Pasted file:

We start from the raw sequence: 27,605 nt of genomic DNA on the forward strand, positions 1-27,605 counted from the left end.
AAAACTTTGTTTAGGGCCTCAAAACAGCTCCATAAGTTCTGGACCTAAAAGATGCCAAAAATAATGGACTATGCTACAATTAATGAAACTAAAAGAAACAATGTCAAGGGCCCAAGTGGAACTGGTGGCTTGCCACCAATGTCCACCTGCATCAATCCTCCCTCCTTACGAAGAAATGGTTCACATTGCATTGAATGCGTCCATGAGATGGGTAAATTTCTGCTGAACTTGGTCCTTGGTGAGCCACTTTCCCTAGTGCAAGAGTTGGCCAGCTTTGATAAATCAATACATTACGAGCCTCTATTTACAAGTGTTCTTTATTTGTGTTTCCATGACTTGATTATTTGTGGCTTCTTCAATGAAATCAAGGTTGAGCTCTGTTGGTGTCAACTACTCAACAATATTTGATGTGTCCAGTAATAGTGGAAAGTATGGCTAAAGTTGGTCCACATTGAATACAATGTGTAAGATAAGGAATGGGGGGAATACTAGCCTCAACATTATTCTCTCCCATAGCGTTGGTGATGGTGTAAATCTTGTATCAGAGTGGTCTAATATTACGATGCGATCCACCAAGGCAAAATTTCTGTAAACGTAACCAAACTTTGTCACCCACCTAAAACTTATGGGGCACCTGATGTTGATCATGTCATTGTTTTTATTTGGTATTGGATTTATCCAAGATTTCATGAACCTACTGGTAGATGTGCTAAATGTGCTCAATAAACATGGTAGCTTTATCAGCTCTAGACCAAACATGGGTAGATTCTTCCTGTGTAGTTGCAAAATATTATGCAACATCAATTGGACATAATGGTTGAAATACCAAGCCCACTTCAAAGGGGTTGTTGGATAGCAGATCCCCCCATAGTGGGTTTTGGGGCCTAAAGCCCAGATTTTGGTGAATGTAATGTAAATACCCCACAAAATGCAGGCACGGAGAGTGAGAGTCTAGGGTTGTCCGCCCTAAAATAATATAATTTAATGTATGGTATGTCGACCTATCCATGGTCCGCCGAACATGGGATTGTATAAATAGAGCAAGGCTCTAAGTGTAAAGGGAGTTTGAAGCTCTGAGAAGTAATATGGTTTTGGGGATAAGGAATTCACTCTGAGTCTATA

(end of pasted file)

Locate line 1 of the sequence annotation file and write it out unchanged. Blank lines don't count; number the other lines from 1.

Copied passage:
We start from the raw sequence: 27,605 nt of genomic DNA on the forward strand, positions 1-27,605 counted from the left end.